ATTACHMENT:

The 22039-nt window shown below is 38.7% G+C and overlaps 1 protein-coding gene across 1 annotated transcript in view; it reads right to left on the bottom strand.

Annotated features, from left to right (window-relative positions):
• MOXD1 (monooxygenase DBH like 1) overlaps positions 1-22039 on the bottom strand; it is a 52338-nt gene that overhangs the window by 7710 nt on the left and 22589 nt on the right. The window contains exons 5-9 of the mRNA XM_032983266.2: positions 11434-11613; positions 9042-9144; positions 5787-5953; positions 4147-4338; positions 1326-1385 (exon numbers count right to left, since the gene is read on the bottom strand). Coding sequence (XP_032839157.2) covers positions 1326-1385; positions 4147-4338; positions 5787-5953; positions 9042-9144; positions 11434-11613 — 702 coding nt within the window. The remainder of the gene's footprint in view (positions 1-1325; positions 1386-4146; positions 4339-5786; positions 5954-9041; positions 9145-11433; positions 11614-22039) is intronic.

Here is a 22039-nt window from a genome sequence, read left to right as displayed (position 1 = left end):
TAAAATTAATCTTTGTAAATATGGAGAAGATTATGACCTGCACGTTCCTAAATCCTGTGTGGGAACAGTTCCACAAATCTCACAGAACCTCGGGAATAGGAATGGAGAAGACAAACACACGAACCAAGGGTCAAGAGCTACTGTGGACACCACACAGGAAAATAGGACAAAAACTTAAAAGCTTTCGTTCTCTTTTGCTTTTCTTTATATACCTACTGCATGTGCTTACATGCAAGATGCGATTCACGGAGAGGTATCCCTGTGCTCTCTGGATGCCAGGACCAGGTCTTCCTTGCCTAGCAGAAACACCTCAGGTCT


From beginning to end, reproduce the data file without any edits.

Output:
The 22039-nt window shown below is 38.7% G+C and overlaps 1 protein-coding gene across 1 annotated transcript in view; it reads right to left on the bottom strand.

Annotated features, from left to right (window-relative positions):
• MOXD1 (monooxygenase DBH like 1) overlaps positions 1-22039 on the bottom strand; it is a 52338-nt gene that overhangs the window by 7710 nt on the left and 22589 nt on the right. The window contains exons 5-9 of the mRNA XM_032983266.2: positions 11434-11613; positions 9042-9144; positions 5787-5953; positions 4147-4338; positions 1326-1385 (exon numbers count right to left, since the gene is read on the bottom strand). Coding sequence (XP_032839157.2) covers positions 1326-1385; positions 4147-4338; positions 5787-5953; positions 9042-9144; positions 11434-11613 — 702 coding nt within the window. The remainder of the gene's footprint in view (positions 1-1325; positions 1386-4146; positions 4339-5786; positions 5954-9041; positions 9145-11433; positions 11614-22039) is intronic.

Here is a 22039-nt window from a genome sequence, read left to right as displayed (position 1 = left end):
TAAAATTAATCTTTGTAAATATGGAGAAGATTATGACCTGCACGTTCCTAAATCCTGTGTGGGAACAGTTCCACAAATCTCACAGAACCTCGGGAATAGGAATGGAGAAGACAAACACACGAACCAAGGGTCAAGAGCTACTGTGGACACCACACAGGAAAATAGGACAAAAACTTAAAAGCTTTCGTTCTCTTTTGCTTTTCTTTATATACCTACTGCATGTGCTTACATGCAAGATGCGATTCACGGAGAGGTATCCCTGTGCTCTCTGGATGCCAGGACCAGGTCTTCCTTGCCTAGCAGAAACACCTCAGGTCT